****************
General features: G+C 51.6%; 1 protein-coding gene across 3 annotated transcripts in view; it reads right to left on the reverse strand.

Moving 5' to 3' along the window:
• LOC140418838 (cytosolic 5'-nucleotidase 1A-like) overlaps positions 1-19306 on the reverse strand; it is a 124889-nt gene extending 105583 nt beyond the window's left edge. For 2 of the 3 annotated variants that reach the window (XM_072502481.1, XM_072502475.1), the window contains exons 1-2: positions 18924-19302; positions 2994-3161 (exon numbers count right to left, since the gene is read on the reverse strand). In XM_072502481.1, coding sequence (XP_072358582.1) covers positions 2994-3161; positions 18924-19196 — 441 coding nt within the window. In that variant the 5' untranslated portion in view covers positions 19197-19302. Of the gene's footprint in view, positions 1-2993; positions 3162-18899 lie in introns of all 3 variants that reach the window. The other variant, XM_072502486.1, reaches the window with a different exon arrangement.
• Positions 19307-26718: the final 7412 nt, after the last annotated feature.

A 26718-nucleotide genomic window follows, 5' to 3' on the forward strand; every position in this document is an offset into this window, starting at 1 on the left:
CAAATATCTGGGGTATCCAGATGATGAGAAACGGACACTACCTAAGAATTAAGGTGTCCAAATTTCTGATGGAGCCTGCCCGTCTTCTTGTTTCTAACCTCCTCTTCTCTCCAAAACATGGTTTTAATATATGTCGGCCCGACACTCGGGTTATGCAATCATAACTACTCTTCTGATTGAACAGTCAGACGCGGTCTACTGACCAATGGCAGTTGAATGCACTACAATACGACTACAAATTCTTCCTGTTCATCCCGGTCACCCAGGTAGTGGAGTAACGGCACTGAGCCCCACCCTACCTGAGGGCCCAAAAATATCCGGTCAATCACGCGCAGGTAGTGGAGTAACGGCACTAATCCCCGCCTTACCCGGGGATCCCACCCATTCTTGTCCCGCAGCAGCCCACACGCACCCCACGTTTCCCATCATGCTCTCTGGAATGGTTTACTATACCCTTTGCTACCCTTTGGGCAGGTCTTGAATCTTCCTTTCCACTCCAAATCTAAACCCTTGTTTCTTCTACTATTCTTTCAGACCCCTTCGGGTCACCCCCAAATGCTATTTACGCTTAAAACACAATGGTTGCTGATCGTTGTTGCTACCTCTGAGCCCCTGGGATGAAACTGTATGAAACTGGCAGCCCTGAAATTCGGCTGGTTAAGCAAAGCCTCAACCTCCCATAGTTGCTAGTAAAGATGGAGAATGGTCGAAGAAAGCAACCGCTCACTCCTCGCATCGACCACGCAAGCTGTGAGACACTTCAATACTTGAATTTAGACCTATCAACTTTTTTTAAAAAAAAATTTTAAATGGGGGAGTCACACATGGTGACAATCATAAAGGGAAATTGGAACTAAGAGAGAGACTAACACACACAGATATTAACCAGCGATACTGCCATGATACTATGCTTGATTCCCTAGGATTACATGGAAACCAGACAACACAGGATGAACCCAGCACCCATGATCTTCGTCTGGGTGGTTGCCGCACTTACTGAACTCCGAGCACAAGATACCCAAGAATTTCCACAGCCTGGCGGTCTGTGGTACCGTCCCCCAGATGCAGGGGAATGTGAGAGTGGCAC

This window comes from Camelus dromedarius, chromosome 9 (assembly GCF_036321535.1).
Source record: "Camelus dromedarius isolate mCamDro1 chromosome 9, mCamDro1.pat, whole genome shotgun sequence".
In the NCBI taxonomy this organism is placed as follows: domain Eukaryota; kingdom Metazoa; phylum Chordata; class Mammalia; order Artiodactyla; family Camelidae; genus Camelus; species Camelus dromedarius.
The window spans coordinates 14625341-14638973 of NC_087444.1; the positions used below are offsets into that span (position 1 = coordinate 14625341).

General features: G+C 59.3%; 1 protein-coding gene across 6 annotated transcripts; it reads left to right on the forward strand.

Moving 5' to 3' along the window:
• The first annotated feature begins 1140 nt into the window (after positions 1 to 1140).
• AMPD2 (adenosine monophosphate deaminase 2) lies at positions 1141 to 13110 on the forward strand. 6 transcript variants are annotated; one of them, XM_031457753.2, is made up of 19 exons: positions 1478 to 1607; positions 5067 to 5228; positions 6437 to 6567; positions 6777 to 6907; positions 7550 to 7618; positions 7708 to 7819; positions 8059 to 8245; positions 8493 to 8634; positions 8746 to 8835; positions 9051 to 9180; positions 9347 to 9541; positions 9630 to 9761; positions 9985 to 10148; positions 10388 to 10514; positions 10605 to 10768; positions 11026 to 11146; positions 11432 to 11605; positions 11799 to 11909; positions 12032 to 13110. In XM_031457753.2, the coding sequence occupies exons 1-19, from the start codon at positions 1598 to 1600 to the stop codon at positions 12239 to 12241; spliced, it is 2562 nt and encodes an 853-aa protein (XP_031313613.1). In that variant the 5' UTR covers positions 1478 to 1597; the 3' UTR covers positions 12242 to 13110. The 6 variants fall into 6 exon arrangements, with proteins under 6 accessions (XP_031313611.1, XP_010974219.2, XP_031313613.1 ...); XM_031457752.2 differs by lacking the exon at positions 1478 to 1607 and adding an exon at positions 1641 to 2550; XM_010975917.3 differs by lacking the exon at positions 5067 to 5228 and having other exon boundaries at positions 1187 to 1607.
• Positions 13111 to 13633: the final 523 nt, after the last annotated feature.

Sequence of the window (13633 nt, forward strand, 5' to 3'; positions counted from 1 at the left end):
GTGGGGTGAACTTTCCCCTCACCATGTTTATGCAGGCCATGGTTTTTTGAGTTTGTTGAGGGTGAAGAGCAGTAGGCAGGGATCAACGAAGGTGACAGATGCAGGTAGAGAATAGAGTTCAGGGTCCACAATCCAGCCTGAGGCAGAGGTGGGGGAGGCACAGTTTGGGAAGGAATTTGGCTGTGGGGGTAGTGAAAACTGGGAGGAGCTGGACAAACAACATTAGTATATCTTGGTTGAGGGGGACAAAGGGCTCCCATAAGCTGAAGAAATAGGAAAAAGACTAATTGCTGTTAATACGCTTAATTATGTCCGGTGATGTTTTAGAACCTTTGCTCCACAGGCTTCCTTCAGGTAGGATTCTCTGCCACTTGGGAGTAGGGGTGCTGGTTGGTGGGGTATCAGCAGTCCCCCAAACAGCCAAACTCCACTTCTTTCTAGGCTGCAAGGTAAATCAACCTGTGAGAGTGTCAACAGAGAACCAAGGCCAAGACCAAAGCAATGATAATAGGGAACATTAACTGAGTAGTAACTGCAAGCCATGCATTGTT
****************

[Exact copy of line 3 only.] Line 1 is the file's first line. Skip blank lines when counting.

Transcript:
• LOC140418838 (cytosolic 5'-nucleotidase 1A-like) overlaps positions 1-19306 on the reverse strand; it is a 124889-nt gene extending 105583 nt beyond the window's left edge. For 2 of the 3 annotated variants that reach the window (XM_072502481.1, XM_072502475.1), the window contains exons 1-2: positions 18924-19302; positions 2994-3161 (exon numbers count right to left, since the gene is read on the reverse strand). In XM_072502481.1, coding sequence (XP_072358582.1) covers positions 2994-3161; positions 18924-19196 — 441 coding nt within the window. In that variant the 5' untranslated portion in view covers positions 19197-19302. Of the gene's footprint in view, positions 1-2993; positions 3162-18899 lie in introns of all 3 variants that reach the window. The other variant, XM_072502486.1, reaches the window with a different exon arrangement.